NEW TECHNOLOGIES FOR CASSAVA PRODUCTION ADOPTED IN CARIBBEAN—09/25/14
Training in how to implement new technologies for the production of cassava was provided to representatives of 11 nations in the Caribbean. The goal of the training is to improve competitiveness and promote innovations that can add value to cassava products. The training is provided by the Inter-American Institute for Cooperation in Agriculture (IICA). Participating in the training were delegates from Trinidad and Tobago, Barbados, Guyana, Suriname, Belize, St Lucia, St Vincent and the Grenadines, Martinique, St Kitts and Nevis, Jamaica, Dominica, and Grenada.

NATIONAL REPARATIONS COMMISSION SAYS ISLAND DUE J$416.3 TRILLION—09/24/14
According to Jamaica’s National Commission on Reparations (NCR), Jamaica would be due about J$416.3 trillion in slavery reparations from any paid by Britain to the Caribbean region. The funds could be used to pay off the country’s national debt, which totals $2 trillion, as well as place the nation on a better economic path. The amount is based on the 30.64 percent of the £7.5 trillion calculated by Dr. Robert Beckford, academic theologian in Britain, as being Jamaica’s share of what is owed to the former British colonies in the region.

GOVERNMENT REVIEWS BAN ON E-CIGARETTES—09/25/14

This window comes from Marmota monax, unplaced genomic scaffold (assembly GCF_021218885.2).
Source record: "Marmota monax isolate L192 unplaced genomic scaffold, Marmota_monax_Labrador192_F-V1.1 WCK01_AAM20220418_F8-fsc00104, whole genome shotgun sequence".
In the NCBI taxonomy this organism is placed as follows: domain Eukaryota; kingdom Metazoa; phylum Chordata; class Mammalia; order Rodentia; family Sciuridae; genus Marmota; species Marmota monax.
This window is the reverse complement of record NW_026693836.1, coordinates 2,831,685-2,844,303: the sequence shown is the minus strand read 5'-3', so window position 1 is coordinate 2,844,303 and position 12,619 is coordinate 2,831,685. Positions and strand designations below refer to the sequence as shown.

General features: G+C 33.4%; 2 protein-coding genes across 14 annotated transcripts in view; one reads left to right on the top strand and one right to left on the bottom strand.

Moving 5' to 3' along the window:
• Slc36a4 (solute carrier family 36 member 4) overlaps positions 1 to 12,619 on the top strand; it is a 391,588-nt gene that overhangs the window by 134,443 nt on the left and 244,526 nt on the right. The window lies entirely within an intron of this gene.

Jamaica’s government plans to review its ban on the importation of e-cigarettes. According to Fenton Ferguson, Jamaica’s Minister of Health, the review represents a response to the criticism of the ban from various social sectors and requests for some kind of concessions to be made. E-cigarettes are vaporizers powered by batteries that simulate tobacco smoking and produce an aerosol resembling smoke. Proponents of the device say it has fewer health risks than tobacco and presents an alternative for smokers who want to reduce nicotine intake. Critics say e-cigarettes cause nicotine dependence and create heart and respiratory problems.

SUPREME COURT BUILDING FUMIGATED DUE TO CHIKUNGUNYA FEARS—09/26/14
Justice Gloria Smith of Jamaica’s Supreme Court is calling for the court building to be fumigated due to fears of spreading the chikungunya virus. The Justice believes that the virus could cause serious damage to the court’s operations if it were to take hold in the building. She noted that there are many mosquitoes in the Supreme Court building in downtown Kingston. The virus is spread by mosquitoes. The Justice said that two jurors had exhibited chikungunya-type symptoms this week.

ENTREPRENEURS TO ADOPT PRUDENT BUSINESS PRACTICES—09/26/14
Because of changes in the loan market, Patrick Hylton, CEO of the National Commercial Bank (NCR) is advising entrepreneurs to be prudent in their business practices. He said the market changes include the introduction of credit bureaus, a credit rating system, and the Security Interest in Personal Property (SIPP), which allows individuals to use intellectual property as loan collateral.

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Written by Staff Writer